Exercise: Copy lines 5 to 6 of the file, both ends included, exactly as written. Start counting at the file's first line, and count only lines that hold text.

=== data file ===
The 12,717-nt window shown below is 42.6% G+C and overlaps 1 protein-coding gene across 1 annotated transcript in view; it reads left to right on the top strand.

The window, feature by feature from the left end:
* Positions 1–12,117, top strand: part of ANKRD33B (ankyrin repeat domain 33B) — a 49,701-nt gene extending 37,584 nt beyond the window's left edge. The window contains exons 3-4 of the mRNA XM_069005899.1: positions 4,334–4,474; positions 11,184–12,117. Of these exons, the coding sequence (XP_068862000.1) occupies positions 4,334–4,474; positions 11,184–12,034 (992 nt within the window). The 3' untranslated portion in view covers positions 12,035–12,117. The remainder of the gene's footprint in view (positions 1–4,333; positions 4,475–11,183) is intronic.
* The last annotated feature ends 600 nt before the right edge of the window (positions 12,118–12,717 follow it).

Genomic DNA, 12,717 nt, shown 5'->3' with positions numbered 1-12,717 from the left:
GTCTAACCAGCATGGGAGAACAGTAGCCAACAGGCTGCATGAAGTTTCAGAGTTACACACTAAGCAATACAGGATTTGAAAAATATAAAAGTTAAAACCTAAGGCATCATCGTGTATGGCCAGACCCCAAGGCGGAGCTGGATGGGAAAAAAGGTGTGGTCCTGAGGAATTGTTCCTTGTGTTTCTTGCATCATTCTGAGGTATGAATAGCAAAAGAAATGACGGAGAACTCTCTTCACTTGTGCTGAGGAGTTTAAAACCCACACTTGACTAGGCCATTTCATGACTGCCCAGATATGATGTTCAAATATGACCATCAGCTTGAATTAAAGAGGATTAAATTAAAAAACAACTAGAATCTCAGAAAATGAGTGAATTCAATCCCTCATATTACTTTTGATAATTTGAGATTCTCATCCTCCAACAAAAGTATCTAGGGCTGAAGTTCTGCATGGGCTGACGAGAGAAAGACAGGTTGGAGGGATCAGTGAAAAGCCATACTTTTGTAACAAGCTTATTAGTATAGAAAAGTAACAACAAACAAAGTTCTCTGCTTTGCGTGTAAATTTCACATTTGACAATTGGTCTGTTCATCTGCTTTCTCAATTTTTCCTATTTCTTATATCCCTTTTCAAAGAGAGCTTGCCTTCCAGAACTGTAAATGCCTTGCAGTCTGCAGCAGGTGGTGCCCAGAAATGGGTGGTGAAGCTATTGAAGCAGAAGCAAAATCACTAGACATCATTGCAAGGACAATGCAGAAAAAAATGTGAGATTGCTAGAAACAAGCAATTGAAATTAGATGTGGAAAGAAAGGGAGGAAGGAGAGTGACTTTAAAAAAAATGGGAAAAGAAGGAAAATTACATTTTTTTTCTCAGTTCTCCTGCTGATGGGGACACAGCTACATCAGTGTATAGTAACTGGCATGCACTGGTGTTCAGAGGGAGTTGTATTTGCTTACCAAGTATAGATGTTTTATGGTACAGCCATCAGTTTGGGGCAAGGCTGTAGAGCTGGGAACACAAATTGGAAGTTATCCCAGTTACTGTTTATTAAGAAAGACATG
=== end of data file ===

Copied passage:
Genomic DNA, 12,717 nt, shown 5'->3' with positions numbered 1-12,717 from the left:
GTCTAACCAGCATGGGAGAACAGTAGCCAACAGGCTGCATGAAGTTTCAGAGTTACACACTAAGCAATACAGGATTTGAAAAATATAAAAGTTAAAACCTAAGGCATCATCGTGTATGGCCAGACCCCAAGGCGGAGCTGGATGGGAAAAAAGGTGTGGTCCTGAGGAATTGTTCCTTGTGTTTCTTGCATCATTCTGAGGTATGAATAGCAAAAGAAATGACGGAGAACTCTCTTCACTTGTGCTGAGGAGTTTAAAACCCACACTTGACTAGGCCATTTCATGACTGCCCAGATATGATGTTCAAATATGACCATCAGCTTGAATTAAAGAGGATTAAATTAAAAAACAACTAGAATCTCAGAAAATGAGTGAATTCAATCCCTCATATTACTTTTGATAATTTGAGATTCTCATCCTCCAACAAAAGTATCTAGGGCTGAAGTTCTGCATGGGCTGACGAGAGAAAGACAGGTTGGAGGGATCAGTGAAAAGCCATACTTTTGTAACAAGCTTATTAGTATAGAAAAGTAACAACAAACAAAGTTCTCTGCTTTGCGTGTAAATTTCACATTTGACAATTGGTCTGTTCATCTGCTTTCTCAATTTTTCCTATTTCTTATATCCCTTTTCAAAGAGAGCTTGCCTTCCAGAACTGTAAATGCCTTGCAGTCTGCAGCAGGTGGTGCCCAGAAATGGGTGGTGAAGCTATTGAAGCAGAAGCAAAATCACTAGACATCATTGCAAGGACAATGCAGAAAAAAATGTGAGATTGCTAGAAACAAGCAATTGAAATTAGATGTGGAAAGAAAGGGAGGAAGGAGAGTGACTTTAAAAAAAATGGGAAAAGAAGGAAAATTACATTTTTTTTCTCAGTTCTCCTGCTGATGGGGACACAGCTACATCAGTGTATAGTAACTGGCATGCACTGGTGTTCAGAGGGAGTTGTATTTGCTTACCAAGTATAGATGTTTTATGGTACAGCCATCAGTTTGGGGCAAGGCTGTAGAGCTGGGAACACAAATTGGAAGTTATCCCAGTTACTGTTTATTAAGAAAGACATG